Edward Cullen and his family of vampires want to keep out of the public eye, and exist as other mortals do; the only problem they come across is at school where everyone thinks there is something weird about them that they find off putting, and so do not try to get friendly with them. They can't understand why they feel this way, as far as they are concerned, they just do, but it is their ability to notice that they are in many ways different from them that causes others to notice it too. The Cullens are pale, and have unusual eyes, but they don't act like Stoker's vampires, instead choosing to fit in as mortals even if they can't manage it completely.

From the other's perspective, Bella Swan is the problem from an outsiders point of view as she becomes interested in Edward's kind, and can, if allowed bring vampires out in the open for all to see. What made Meyer's novels different from others was that she had two different kinds of vampires in them; one clan good, the other bad, and more bloodthirsty.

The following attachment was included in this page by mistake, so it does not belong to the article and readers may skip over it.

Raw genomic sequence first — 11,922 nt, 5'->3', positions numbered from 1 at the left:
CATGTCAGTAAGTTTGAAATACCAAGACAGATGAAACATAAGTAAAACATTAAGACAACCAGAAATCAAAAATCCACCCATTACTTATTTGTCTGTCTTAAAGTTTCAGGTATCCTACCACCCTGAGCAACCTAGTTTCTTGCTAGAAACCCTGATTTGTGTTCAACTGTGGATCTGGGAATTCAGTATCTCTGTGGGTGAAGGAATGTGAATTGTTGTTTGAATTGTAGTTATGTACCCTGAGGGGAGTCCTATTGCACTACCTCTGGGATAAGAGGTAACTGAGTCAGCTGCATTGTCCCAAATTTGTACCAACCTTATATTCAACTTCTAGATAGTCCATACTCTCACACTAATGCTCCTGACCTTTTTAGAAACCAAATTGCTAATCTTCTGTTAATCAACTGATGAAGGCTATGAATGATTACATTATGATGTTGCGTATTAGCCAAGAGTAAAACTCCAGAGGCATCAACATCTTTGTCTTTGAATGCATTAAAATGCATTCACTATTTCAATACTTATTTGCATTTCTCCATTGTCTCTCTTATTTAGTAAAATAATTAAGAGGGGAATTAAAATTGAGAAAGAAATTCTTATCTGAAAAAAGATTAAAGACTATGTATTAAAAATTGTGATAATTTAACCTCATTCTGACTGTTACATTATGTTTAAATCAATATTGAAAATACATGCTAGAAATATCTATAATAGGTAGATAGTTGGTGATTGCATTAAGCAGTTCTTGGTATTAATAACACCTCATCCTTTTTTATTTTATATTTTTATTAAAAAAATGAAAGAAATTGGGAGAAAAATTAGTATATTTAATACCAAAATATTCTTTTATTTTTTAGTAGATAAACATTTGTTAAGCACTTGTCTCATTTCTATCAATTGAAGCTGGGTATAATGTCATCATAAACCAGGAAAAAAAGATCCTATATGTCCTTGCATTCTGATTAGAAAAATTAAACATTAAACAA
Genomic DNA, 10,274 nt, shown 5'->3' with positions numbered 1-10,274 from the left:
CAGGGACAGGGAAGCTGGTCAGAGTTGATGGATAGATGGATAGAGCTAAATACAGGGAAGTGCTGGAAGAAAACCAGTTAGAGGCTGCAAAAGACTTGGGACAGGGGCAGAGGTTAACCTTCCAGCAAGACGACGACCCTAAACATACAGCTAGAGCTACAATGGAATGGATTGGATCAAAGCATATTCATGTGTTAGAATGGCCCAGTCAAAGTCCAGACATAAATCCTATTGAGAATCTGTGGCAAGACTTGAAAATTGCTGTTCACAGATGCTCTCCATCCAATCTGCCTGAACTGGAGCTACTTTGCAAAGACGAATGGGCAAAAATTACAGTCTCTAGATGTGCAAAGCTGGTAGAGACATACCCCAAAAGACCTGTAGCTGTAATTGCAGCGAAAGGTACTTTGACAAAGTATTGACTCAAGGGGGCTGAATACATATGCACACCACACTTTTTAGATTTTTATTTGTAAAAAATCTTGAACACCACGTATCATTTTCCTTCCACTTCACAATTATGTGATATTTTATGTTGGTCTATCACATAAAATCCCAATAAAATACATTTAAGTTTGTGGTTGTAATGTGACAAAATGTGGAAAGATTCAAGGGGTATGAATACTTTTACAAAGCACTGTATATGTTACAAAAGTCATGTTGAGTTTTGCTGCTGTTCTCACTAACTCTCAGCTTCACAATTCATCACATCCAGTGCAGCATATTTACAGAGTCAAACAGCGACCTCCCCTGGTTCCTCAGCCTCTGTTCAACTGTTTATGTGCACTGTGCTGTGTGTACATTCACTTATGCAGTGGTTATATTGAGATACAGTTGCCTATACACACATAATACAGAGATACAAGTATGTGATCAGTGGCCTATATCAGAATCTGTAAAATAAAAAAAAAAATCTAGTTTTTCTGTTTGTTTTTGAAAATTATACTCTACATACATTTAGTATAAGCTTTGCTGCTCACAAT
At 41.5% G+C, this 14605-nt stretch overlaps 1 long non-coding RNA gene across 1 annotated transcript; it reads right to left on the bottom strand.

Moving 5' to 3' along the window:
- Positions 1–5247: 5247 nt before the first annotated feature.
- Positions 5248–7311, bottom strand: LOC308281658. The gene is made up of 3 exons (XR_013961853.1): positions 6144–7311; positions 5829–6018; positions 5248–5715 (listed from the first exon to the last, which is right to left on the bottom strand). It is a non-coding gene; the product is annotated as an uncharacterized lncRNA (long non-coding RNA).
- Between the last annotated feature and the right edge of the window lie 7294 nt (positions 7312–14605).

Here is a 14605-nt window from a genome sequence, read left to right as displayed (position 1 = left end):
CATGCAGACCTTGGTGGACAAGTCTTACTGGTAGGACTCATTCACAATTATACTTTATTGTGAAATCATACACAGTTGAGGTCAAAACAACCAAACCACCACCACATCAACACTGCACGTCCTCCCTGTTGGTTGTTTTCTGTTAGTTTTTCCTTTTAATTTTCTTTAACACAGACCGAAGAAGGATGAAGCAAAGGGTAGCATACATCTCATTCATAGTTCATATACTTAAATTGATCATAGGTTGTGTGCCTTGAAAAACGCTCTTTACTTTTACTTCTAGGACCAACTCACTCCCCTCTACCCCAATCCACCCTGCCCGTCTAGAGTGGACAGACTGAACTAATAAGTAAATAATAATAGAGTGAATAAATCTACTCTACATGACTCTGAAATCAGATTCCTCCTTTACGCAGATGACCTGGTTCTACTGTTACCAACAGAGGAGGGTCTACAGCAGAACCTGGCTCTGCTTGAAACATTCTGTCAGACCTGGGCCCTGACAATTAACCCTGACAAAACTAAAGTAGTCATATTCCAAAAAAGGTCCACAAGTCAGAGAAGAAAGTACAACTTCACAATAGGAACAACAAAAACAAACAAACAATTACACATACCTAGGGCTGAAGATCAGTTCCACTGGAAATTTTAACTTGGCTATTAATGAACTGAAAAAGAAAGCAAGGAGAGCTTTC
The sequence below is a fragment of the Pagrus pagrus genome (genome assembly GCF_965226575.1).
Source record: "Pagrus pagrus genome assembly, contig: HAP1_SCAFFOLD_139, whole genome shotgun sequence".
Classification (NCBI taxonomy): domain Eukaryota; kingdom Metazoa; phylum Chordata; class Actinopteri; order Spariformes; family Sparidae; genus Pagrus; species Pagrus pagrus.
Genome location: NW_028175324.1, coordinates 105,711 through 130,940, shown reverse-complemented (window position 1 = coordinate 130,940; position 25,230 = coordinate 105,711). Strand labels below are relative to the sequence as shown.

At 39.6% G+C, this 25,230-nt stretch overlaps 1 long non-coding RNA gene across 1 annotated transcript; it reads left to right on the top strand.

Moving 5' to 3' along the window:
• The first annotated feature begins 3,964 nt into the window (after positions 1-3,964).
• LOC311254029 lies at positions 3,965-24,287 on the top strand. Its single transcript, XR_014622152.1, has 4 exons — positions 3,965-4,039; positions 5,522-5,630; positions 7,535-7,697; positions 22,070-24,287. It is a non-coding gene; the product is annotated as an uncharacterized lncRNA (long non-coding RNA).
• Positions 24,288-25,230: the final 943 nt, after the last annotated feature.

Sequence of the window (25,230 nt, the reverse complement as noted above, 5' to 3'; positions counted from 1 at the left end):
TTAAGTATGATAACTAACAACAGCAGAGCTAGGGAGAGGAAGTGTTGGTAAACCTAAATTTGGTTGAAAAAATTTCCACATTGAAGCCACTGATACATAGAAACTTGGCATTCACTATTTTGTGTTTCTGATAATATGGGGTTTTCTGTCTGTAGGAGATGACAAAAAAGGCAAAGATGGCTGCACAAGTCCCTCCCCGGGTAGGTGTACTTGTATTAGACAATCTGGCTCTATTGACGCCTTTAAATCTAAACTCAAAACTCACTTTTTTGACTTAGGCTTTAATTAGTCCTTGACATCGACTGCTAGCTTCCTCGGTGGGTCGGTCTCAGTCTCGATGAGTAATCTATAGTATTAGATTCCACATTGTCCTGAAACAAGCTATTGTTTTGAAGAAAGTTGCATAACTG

"Wanting the White Witch," by Brian Dove takes the reader to the fantastic world of Narnia to discuss the White Witch in C.S. Lewis's novels. It is the way she is able to appear innocent, kind and helpful to others that makes the unaware Edmund trust her right up until it is far too late for him to react once he has been lured.

Even though she is evil, and does evil and deplorable things to others, some of her subjects are totally taken in by her sweet words and undeniable beauty, ignoring her lies, deceit and the way she has obvious domination over all she has in her land. She does not expect anyone will try to usurp her throne, or her dominion over others, and she doesn't see any sign of rebellion happen.